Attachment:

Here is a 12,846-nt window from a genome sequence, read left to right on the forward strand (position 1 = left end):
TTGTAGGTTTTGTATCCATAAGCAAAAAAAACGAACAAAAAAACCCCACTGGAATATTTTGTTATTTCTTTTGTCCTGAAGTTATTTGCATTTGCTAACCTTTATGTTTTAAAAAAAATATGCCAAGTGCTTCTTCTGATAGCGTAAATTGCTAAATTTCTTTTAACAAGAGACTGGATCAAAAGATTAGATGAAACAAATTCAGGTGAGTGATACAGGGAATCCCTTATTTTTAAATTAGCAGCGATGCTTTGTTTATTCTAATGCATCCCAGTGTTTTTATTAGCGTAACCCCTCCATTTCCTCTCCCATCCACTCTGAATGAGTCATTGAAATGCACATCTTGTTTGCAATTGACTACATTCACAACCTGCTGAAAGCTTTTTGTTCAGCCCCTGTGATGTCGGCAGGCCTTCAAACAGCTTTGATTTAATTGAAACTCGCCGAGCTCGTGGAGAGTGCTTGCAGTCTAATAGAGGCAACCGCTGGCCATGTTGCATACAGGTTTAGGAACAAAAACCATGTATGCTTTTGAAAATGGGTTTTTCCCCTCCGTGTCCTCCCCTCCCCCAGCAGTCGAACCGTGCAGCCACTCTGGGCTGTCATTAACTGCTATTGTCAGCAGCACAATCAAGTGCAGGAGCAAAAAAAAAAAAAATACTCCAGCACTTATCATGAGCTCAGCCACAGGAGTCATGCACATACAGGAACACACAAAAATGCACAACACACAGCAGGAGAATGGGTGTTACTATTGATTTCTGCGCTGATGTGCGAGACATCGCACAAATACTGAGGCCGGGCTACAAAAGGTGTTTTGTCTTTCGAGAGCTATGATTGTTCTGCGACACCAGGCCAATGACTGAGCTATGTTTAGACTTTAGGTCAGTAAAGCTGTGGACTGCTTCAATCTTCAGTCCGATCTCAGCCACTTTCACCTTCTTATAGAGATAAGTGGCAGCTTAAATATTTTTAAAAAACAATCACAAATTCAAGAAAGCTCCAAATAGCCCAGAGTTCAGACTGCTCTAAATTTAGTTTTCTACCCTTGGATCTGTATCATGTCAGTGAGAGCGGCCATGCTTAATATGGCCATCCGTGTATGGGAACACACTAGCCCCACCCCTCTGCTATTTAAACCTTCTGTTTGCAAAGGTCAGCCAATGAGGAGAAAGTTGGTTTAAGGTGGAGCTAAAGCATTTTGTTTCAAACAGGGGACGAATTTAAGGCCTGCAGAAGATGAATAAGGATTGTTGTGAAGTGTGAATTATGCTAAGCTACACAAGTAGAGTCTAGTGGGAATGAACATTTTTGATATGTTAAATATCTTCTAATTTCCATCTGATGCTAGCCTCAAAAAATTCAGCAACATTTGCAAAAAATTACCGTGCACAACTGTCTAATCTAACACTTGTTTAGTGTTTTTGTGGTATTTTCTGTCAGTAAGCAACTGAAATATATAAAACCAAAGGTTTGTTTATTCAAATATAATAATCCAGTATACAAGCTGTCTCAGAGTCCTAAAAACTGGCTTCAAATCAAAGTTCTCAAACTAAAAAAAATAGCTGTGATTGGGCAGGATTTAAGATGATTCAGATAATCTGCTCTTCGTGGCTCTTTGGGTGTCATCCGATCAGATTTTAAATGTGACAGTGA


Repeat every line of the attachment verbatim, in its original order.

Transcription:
Here is a 12,846-nt window from a genome sequence, read left to right on the forward strand (position 1 = left end):
TTGTAGGTTTTGTATCCATAAGCAAAAAAAACGAACAAAAAAACCCCACTGGAATATTTTGTTATTTCTTTTGTCCTGAAGTTATTTGCATTTGCTAACCTTTATGTTTTAAAAAAAATATGCCAAGTGCTTCTTCTGATAGCGTAAATTGCTAAATTTCTTTTAACAAGAGACTGGATCAAAAGATTAGATGAAACAAATTCAGGTGAGTGATACAGGGAATCCCTTATTTTTAAATTAGCAGCGATGCTTTGTTTATTCTAATGCATCCCAGTGTTTTTATTAGCGTAACCCCTCCATTTCCTCTCCCATCCACTCTGAATGAGTCATTGAAATGCACATCTTGTTTGCAATTGACTACATTCACAACCTGCTGAAAGCTTTTTGTTCAGCCCCTGTGATGTCGGCAGGCCTTCAAACAGCTTTGATTTAATTGAAACTCGCCGAGCTCGTGGAGAGTGCTTGCAGTCTAATAGAGGCAACCGCTGGCCATGTTGCATACAGGTTTAGGAACAAAAACCATGTATGCTTTTGAAAATGGGTTTTTCCCCTCCGTGTCCTCCCCTCCCCCAGCAGTCGAACCGTGCAGCCACTCTGGGCTGTCATTAACTGCTATTGTCAGCAGCACAATCAAGTGCAGGAGCAAAAAAAAAAAAAATACTCCAGCACTTATCATGAGCTCAGCCACAGGAGTCATGCACATACAGGAACACACAAAAATGCACAACACACAGCAGGAGAATGGGTGTTACTATTGATTTCTGCGCTGATGTGCGAGACATCGCACAAATACTGAGGCCGGGCTACAAAAGGTGTTTTGTCTTTCGAGAGCTATGATTGTTCTGCGACACCAGGCCAATGACTGAGCTATGTTTAGACTTTAGGTCAGTAAAGCTGTGGACTGCTTCAATCTTCAGTCCGATCTCAGCCACTTTCACCTTCTTATAGAGATAAGTGGCAGCTTAAATATTTTTAAAAAACAATCACAAATTCAAGAAAGCTCCAAATAGCCCAGAGTTCAGACTGCTCTAAATTTAGTTTTCTACCCTTGGATCTGTATCATGTCAGTGAGAGCGGCCATGCTTAATATGGCCATCCGTGTATGGGAACACACTAGCCCCACCCCTCTGCTATTTAAACCTTCTGTTTGCAAAGGTCAGCCAATGAGGAGAAAGTTGGTTTAAGGTGGAGCTAAAGCATTTTGTTTCAAACAGGGGACGAATTTAAGGCCTGCAGAAGATGAATAAGGATTGTTGTGAAGTGTGAATTATGCTAAGCTACACAAGTAGAGTCTAGTGGGAATGAACATTTTTGATATGTTAAATATCTTCTAATTTCCATCTGATGCTAGCCTCAAAAAATTCAGCAACATTTGCAAAAAATTACCGTGCACAACTGTCTAATCTAACACTTGTTTAGTGTTTTTGTGGTATTTTCTGTCAGTAAGCAACTGAAATATATAAAACCAAAGGTTTGTTTATTCAAATATAATAATCCAGTATACAAGCTGTCTCAGAGTCCTAAAAACTGGCTTCAAATCAAAGTTCTCAAACTAAAAAAAATAGCTGTGATTGGGCAGGATTTAAGATGATTCAGATAATCTGCTCTTCGTGGCTCTTTGGGTGTCATCCGATCAGATTTTAAATGTGACAGTGA